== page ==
Abused Women Health, Somatization, and Posttraumatic Stress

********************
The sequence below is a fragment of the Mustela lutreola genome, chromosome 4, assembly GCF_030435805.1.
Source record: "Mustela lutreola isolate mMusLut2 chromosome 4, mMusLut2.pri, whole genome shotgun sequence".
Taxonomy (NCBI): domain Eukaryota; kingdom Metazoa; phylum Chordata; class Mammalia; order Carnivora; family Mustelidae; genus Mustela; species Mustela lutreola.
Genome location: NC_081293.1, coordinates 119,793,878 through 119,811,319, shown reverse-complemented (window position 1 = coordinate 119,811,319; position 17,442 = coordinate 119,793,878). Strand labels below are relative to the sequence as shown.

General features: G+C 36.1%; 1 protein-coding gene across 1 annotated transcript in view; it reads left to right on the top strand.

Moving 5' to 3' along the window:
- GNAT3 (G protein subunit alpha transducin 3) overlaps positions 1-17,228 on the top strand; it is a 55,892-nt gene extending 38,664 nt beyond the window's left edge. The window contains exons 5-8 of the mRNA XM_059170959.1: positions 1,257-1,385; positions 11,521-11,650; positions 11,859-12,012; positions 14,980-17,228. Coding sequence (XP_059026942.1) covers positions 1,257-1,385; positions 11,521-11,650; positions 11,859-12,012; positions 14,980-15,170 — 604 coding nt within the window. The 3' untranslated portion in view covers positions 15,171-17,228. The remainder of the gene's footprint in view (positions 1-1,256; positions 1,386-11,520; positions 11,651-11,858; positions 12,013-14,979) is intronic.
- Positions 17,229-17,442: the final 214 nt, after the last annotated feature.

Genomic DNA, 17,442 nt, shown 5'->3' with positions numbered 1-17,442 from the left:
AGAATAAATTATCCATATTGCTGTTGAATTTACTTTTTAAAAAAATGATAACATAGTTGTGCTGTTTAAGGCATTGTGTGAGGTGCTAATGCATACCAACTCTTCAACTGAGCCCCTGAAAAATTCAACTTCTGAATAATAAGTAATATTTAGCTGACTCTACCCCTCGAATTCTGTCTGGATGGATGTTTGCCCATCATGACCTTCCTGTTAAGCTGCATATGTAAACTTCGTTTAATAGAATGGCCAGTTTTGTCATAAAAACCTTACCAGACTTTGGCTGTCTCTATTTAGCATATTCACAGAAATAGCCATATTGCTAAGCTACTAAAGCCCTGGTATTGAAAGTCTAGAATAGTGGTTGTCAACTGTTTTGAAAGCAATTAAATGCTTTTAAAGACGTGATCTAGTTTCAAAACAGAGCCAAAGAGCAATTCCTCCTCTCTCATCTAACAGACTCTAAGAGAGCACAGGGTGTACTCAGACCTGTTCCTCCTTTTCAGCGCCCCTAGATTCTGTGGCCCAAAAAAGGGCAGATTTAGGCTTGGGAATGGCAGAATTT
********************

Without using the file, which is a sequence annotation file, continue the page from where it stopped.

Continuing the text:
Abstract: The aims of this thesis were to estimate the lifetime prevalence of physical, sexual, and psychological abuse in a random population-based sample of women aged 18-60 years; to estimate current suffering thereof; and to investigate associations between abuse and health problems, more specifically to study abuse related variables associated with somatization and PTSD, respectively.The studies had a cross-sectional design. Studies I and II comprised 4150 women 18-60 years. Study III included 547 women, and study IV consisted of 213 women, randomly selected from the population-based sample of the first two studies.The first study found lifetime prevalence rates of 19.4% for physical abuse, 9.2% for sexual abuse, and 18.2% for psychological abuse. Abused women reported more ill-health and a less advantageous social situation than non-abused women. There was an association between magnitude of abuse and health problems. Even a low magnitude of abuse was substantially associated with ill-health. In the second study we found that of the 27.5% of women who had reported any kind of abuse in the first study, 69.5 % reported current suffering thereof. Abused suffering women reported more health problems than abused non-suffering women and non-abused women, and abused non-suffering women reported more health problems than non-abused women. In study three, psychological abuse and sexual abuse without penetration were found to be associated with somatization. Physical abuse and sexual abuse with penetration were not associated with somatization, when adjustments for other kinds of abuse were made. In study four, PTSD and somatization were found to be separately reported phenomena in abused women, although PTSD was positively associated with having somatic symptoms. Women with PTSD reported higher total magnitude of abuse and a higher number of perpetrators than women with somatization. Sexually abused women with PTSD more often described their experience as an act of abuse compared with sexually abused women with somatization.The present thesis demonstrates that even a low magnitude of abuse is associated with health problems. It also shows that a majority of the abused women, when investigating lifetime history of abuse, reported current suffering thereof, which warrants considering abuse an important societal problem. The relationship between somatization and posttraumatic stress in abused women is discussed in relation to abuse variables. Other factors than severity of abuse, such as whether the abused woman herself perceives her experience as abuse, seem to be more decisive for development of somatization in abused women. The findings suggest that PTSD is not a necessary mediator between abuse and somatization.
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